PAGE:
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Original article
Pressure-related flow rates for continuous renal replacement therapy in very small children: an in vitro study
  1. Isabella Stevens-Harris1,2,
  2. Dusan Raffaj1,2,3,
  3. Patrick Davies1,2
  1. 1 University Of Nottingham, Nottingham, UK
  2. 3 Public Health, Saint Elizabeth College of Health and Social Work, Bratislava, Slovakia
  3. 2 Paediatric Critical Care Unit, Nottingham Children's Hospital, Nottingham, UK
  1. Correspondence to Dr Patrick Davies; Patrick.Davies{at}nuh.nhs.uk

Abstract

Objective Continuous renal replacement therapy (CRRT) is extremely challenging in very small children, as most CRRT intravascular access devices are too large. We aimed to quantify flow rates through several alternative intravascular devices.

Design Experimental in vitro study simulating CRRT.

Setting Whole milk and equine blood were used as human blood substitutes due to similar viscosity. Milk under gravity pressure was run through a standard CRRT circuit. Equine blood was run through a working CRRT machine.

Subjects Eight intravenous access devices used in paediatrics, with a variety of connectors.

Interventions Devices were tested with milk for flow between 50 and 200 mm Hg pressure, and with blood for pressure at flows between 20 and 50 mL/min.

Main outcome measures Flows at each input pressure with milk, and pressures at each flow rate with blood.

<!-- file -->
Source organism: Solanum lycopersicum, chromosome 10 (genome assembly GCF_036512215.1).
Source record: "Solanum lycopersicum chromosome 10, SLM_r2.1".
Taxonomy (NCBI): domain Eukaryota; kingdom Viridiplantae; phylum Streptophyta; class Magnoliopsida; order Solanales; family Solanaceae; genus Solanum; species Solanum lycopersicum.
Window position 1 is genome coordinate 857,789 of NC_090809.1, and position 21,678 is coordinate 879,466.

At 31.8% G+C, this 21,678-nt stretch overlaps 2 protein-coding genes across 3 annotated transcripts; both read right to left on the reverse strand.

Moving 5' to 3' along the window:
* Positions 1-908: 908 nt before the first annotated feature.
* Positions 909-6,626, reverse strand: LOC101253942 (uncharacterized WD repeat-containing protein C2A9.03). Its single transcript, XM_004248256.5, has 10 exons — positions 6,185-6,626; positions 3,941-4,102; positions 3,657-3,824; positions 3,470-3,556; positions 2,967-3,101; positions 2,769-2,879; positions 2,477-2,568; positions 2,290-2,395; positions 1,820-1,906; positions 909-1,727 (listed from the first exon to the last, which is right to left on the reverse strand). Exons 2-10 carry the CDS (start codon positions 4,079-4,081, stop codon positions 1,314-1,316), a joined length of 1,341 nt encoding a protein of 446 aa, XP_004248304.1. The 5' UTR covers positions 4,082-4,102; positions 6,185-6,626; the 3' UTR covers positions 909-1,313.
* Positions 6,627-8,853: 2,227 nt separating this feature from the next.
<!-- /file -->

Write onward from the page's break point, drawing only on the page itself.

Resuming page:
Results With both experimental systems, 8Fr and 6.5Fr haemodialysis catheters, and 18G and 20G cannulae allowed excellent low pressure flow rates. 5Fr triple central catheter, 5Fr and 4Fr umbilical venous catheter, and 5Fr haemodialysis catheters did not allow flows at reasonable pressures for CRRT. A three-way tap did not impede flows, but a needle-free valve did. Flows increased with pressure non-linearly, presumably due to increasing turbulence.

Conclusions In very small patients needing CRRT, where large haemodialysis catheters cannot be used due to the patient size, we advise the use of two 18G cannulae in different sites. A three-way tap can be added, but not any other connectors. In vitro this system gave suitable flow rates with some flexibility for in vivo variations.

  • Intensive Care
  • Paediatric Practice
  • Nephrology
  • Neonatology

This is an Open Access article distributed in accordance with the Creative Commons Attribution Non Commercial (CC BY-NC 4.0) license, which permits others to distribute, remix, adapt, build upon this work non-commercially, and license their derivative works on different terms, provided the original work is properly cited and the use is non-commercial. See: http://creativecommons.org/licenses/by-nc/4.0/

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Footnotes

  • Contributors IS-H completed the experimental work and drafted the paper. DR advised on study design and edited the paper. PD conceived the study, advised on study design, edited the paper and is guarantor.

  • Funding This research received no specific grant from any funding agency in the public, commercial or not-for-profit sectors

  • Provenance and peer review Not commissioned; externally peer reviewed.

  • Data sharing statement Source data is available on request from the corresponding author.

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